It has been an unprecedented face-off in Indian sports – never ever had Olympic medallists made sexual harassment allegations against a federation chief, who is also a ruling party MP. Late on Friday, Round One of this battle seemed to have gone the players’ way.
India’s top grapplers called off their stir against the Wrestling Federation of India (WFI) on Friday following an hours-long meeting with sports minister Anurag Thakur, which ended with the government asking Brij Bhushan Sharan Singh, the federation’s beleaguered chief, to step aside pending inquiry. On Saturday, the Director General of Sports Authority of India (SAI) also suspended WFI’s assistant secretary Vinod Tomar because of “reports about the functioning of WFI”.
At the helm of this players’ movement has been Vinesh Phogat, a double World Championship medallist. She has been the face of the protest.
Besides being at the forefront of meetings and negotiations with the sports minister and SAI officials, Vinesh was the first to allege that Singh and some coaches had sexually harassed junior wrestlers.
Those on the circuit aren’t surprised that it is Vinesh who has taken on the powerful wrestling officialdom. Headstrong and impulsive, the 28-year-old has for long been Indian wrestling’s outspoken rebel, whose career has seen as many lows as highs. She has endured dark moments off the mat as well as shone in the spotlight on it.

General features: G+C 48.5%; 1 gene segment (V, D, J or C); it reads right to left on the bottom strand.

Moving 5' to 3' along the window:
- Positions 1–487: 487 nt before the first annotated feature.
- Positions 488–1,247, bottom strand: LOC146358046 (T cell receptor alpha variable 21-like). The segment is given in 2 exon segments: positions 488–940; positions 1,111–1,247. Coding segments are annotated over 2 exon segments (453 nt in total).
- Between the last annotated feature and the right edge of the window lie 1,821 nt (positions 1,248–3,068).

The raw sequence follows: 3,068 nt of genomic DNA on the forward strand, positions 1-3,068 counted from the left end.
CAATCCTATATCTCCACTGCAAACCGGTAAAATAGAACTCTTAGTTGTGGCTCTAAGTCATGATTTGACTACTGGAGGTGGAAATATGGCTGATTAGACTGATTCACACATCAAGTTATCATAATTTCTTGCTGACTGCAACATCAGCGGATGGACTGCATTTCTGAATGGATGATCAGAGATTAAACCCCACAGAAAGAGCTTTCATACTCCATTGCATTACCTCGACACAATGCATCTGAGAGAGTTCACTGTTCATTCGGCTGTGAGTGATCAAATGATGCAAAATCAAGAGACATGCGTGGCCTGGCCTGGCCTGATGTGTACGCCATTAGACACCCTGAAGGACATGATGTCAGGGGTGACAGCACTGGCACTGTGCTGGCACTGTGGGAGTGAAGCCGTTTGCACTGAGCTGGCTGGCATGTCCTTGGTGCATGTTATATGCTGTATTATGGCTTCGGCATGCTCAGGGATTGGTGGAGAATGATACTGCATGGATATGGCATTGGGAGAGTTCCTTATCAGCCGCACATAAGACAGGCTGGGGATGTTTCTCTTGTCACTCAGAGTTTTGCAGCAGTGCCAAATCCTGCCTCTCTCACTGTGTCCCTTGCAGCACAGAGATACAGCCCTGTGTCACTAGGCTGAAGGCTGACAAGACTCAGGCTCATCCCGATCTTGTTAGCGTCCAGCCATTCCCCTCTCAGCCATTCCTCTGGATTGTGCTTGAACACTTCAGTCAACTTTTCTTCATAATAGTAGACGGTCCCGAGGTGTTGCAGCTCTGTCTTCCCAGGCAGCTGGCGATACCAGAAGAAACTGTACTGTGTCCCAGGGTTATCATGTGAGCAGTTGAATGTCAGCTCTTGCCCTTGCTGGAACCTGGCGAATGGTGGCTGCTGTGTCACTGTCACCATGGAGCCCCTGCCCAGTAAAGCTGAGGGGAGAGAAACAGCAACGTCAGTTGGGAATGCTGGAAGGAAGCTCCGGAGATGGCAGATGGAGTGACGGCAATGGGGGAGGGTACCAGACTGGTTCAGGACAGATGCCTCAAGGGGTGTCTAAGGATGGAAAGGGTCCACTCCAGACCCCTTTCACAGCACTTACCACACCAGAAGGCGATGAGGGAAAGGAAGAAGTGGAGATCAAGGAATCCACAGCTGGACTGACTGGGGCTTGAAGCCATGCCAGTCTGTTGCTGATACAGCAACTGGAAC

To the world, the name ‘Phogat’ would instantly mean Geeta and Babita, the sisters whose lives inspired the Aamir Khan-starrer Bollywood hit Dangal. Their cousin Vinesh, who wasn’t in the Dangal script, has spent a significant part of her career trying to step out of their shadows.
Vinesh was 8 when she lost her father Rajpal. In 2004, her mother Premlata was diagnosed with cancer. She would travel 75km to Rohtak for chemotherapy and Vinesh, along with her sister Priyanka, had to grow up earlier than their peers, and juggle training, academics and chores.
“I was young, but I knew that my mother was troubled,” Vinesh had told The Indian Express in an earlier interview. “She would try to hide her pain and cry when she thought nobody was around. I did the same. Her sacrifices were for us and I realised then that all I could do to repay that was to stay on my path and do my best.”
While that developed a sense of responsibility in Vinesh, it was her uncle – Geeta-Babita’s father Mahavir – who adopted her and later introduced her to wrestling. Vinesh would grow into a world-class wrestler and achieve much more than her two celebrity cousins.
Inspired by her mother, who raised her two children alone in a patriarchal setting, Vinesh developed into a resolute grappler. She combined stamina and speed to emerge as one of the few challengers in the world to halt the Japanese juggernaut. She has many firsts to her name: the first Indian woman to be ranked world number one, the first Indian woman to win two world championship medals, and the first Indian woman to win an Asian Games gold medal.
‘Caring and emotional’